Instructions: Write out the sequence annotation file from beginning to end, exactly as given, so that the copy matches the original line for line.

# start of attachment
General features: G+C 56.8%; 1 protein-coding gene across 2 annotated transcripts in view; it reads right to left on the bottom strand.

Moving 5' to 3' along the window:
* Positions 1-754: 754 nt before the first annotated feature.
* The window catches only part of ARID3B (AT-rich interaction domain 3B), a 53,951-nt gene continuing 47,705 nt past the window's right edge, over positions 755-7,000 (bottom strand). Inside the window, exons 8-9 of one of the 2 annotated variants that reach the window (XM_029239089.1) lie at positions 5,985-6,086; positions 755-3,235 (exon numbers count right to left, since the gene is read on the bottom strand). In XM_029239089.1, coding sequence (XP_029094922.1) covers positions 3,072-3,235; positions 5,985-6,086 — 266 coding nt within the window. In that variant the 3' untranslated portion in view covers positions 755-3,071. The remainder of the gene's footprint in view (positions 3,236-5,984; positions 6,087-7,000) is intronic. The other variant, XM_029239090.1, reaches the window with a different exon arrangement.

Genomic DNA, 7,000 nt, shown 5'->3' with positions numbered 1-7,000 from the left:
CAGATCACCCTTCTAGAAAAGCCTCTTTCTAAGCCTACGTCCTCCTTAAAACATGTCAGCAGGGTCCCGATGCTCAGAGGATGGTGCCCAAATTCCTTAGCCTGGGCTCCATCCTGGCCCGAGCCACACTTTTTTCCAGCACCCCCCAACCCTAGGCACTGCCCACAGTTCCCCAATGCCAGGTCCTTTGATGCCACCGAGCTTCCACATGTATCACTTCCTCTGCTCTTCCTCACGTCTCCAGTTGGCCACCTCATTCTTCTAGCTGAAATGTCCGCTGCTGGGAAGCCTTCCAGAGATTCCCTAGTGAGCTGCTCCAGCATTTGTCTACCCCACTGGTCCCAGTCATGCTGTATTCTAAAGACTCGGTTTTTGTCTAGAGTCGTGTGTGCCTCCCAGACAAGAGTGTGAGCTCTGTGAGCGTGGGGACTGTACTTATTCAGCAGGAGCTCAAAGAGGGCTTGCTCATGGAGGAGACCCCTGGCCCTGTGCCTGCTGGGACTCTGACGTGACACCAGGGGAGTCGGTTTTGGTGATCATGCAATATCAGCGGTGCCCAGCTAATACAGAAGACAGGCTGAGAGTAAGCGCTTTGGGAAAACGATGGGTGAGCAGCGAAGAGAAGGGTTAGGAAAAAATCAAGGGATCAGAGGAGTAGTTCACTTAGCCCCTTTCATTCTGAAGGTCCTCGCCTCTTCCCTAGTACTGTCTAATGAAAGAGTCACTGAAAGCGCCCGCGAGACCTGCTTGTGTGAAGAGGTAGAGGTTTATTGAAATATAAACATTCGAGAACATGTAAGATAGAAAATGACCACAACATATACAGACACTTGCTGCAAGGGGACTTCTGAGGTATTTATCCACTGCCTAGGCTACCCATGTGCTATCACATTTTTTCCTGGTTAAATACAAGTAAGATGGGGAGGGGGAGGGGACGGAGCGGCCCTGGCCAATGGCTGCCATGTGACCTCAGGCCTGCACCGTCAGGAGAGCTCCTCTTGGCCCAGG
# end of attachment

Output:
General features: G+C 56.8%; 1 protein-coding gene across 2 annotated transcripts in view; it reads right to left on the bottom strand.

Moving 5' to 3' along the window:
* Positions 1-754: 754 nt before the first annotated feature.
* The window catches only part of ARID3B (AT-rich interaction domain 3B), a 53,951-nt gene continuing 47,705 nt past the window's right edge, over positions 755-7,000 (bottom strand). Inside the window, exons 8-9 of one of the 2 annotated variants that reach the window (XM_029239089.1) lie at positions 5,985-6,086; positions 755-3,235 (exon numbers count right to left, since the gene is read on the bottom strand). In XM_029239089.1, coding sequence (XP_029094922.1) covers positions 3,072-3,235; positions 5,985-6,086 — 266 coding nt within the window. In that variant the 3' untranslated portion in view covers positions 755-3,071. The remainder of the gene's footprint in view (positions 3,236-5,984; positions 6,087-7,000) is intronic. The other variant, XM_029239090.1, reaches the window with a different exon arrangement.

Genomic DNA, 7,000 nt, shown 5'->3' with positions numbered 1-7,000 from the left:
CAGATCACCCTTCTAGAAAAGCCTCTTTCTAAGCCTACGTCCTCCTTAAAACATGTCAGCAGGGTCCCGATGCTCAGAGGATGGTGCCCAAATTCCTTAGCCTGGGCTCCATCCTGGCCCGAGCCACACTTTTTTCCAGCACCCCCCAACCCTAGGCACTGCCCACAGTTCCCCAATGCCAGGTCCTTTGATGCCACCGAGCTTCCACATGTATCACTTCCTCTGCTCTTCCTCACGTCTCCAGTTGGCCACCTCATTCTTCTAGCTGAAATGTCCGCTGCTGGGAAGCCTTCCAGAGATTCCCTAGTGAGCTGCTCCAGCATTTGTCTACCCCACTGGTCCCAGTCATGCTGTATTCTAAAGACTCGGTTTTTGTCTAGAGTCGTGTGTGCCTCCCAGACAAGAGTGTGAGCTCTGTGAGCGTGGGGACTGTACTTATTCAGCAGGAGCTCAAAGAGGGCTTGCTCATGGAGGAGACCCCTGGCCCTGTGCCTGCTGGGACTCTGACGTGACACCAGGGGAGTCGGTTTTGGTGATCATGCAATATCAGCGGTGCCCAGCTAATACAGAAGACAGGCTGAGAGTAAGCGCTTTGGGAAAACGATGGGTGAGCAGCGAAGAGAAGGGTTAGGAAAAAATCAAGGGATCAGAGGAGTAGTTCACTTAGCCCCTTTCATTCTGAAGGTCCTCGCCTCTTCCCTAGTACTGTCTAATGAAAGAGTCACTGAAAGCGCCCGCGAGACCTGCTTGTGTGAAGAGGTAGAGGTTTATTGAAATATAAACATTCGAGAACATGTAAGATAGAAAATGACCACAACATATACAGACACTTGCTGCAAGGGGACTTCTGAGGTATTTATCCACTGCCTAGGCTACCCATGTGCTATCACATTTTTTCCTGGTTAAATACAAGTAAGATGGGGAGGGGGAGGGGACGGAGCGGCCCTGGCCAATGGCTGCCATGTGACCTCAGGCCTGCACCGTCAGGAGAGCTCCTCTTGGCCCAGG